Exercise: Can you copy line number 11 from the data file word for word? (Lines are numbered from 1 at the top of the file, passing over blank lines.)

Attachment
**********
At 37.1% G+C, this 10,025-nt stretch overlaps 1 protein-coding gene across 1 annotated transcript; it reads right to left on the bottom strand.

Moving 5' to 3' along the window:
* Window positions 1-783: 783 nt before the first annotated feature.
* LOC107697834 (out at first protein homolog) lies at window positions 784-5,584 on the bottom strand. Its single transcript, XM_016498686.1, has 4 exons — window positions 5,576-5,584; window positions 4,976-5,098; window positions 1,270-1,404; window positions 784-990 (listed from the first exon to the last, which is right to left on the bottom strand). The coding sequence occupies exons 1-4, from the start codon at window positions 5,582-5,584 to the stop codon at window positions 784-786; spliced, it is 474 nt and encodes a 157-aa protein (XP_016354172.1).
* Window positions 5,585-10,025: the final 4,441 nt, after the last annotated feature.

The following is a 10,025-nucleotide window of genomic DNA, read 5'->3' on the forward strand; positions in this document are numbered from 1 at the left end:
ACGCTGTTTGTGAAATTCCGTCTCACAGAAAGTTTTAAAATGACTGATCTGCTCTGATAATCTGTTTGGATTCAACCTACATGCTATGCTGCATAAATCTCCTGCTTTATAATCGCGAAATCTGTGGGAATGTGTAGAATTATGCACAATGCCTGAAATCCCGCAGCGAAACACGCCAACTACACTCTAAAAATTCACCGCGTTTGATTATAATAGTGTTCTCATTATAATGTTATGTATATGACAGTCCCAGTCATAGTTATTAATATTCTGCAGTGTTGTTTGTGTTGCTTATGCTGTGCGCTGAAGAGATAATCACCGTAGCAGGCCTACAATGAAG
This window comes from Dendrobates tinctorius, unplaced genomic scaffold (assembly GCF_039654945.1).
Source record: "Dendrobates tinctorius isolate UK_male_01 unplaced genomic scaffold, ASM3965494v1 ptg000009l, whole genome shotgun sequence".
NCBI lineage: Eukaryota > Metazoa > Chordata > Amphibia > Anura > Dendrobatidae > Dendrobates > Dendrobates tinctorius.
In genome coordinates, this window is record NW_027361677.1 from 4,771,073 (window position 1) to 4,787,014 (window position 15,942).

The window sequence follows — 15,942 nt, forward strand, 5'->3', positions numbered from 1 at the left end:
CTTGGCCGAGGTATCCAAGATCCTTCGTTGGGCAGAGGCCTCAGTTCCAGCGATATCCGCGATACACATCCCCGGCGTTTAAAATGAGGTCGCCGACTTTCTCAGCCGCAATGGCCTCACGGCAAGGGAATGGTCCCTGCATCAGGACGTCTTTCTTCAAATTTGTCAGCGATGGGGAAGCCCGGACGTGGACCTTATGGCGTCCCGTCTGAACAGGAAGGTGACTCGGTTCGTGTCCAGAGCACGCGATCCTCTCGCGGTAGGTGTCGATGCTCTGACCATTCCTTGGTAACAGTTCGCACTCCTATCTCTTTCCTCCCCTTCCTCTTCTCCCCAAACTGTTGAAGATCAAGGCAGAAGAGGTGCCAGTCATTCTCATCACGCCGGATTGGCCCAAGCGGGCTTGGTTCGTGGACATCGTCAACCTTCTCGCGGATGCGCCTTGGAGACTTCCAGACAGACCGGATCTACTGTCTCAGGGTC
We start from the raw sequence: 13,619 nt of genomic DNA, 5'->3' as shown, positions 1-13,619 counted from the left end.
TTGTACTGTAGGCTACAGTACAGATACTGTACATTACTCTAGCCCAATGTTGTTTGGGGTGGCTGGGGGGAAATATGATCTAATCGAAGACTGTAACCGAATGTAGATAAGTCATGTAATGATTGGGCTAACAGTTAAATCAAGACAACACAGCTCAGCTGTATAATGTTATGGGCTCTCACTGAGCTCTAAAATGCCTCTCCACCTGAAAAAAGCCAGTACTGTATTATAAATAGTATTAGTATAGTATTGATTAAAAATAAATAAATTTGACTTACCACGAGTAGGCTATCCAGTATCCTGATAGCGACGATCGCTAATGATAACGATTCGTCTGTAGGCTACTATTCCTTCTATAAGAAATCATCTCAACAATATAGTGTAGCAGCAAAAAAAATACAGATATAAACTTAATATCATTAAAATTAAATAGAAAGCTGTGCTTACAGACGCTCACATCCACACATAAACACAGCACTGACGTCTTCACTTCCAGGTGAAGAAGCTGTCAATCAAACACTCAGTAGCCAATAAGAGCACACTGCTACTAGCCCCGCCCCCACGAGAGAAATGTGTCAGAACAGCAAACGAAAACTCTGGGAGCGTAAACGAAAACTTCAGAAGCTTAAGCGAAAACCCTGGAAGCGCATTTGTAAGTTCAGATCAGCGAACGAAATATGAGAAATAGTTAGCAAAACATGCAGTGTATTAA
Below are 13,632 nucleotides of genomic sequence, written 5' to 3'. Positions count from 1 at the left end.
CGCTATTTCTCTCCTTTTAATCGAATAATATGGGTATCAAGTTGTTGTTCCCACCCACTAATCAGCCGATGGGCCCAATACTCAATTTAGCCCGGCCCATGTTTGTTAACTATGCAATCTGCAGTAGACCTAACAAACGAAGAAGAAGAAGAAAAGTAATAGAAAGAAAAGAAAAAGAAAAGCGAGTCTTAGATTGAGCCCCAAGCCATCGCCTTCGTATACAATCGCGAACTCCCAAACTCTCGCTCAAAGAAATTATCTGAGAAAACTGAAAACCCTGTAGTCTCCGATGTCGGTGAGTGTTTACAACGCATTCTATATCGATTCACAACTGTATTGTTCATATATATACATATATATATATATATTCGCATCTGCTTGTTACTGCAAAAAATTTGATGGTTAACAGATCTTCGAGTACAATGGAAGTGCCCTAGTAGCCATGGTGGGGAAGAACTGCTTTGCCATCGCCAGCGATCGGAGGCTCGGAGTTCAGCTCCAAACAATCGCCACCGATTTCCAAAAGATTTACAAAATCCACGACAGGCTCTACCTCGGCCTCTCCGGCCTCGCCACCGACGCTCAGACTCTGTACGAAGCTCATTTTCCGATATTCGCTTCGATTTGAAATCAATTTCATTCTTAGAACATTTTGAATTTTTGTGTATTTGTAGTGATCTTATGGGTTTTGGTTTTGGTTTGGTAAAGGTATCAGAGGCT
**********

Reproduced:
In genome coordinates, this window is record NW_027361677.1 from 4,771,073 (window position 1) to 4,787,014 (window position 15,942).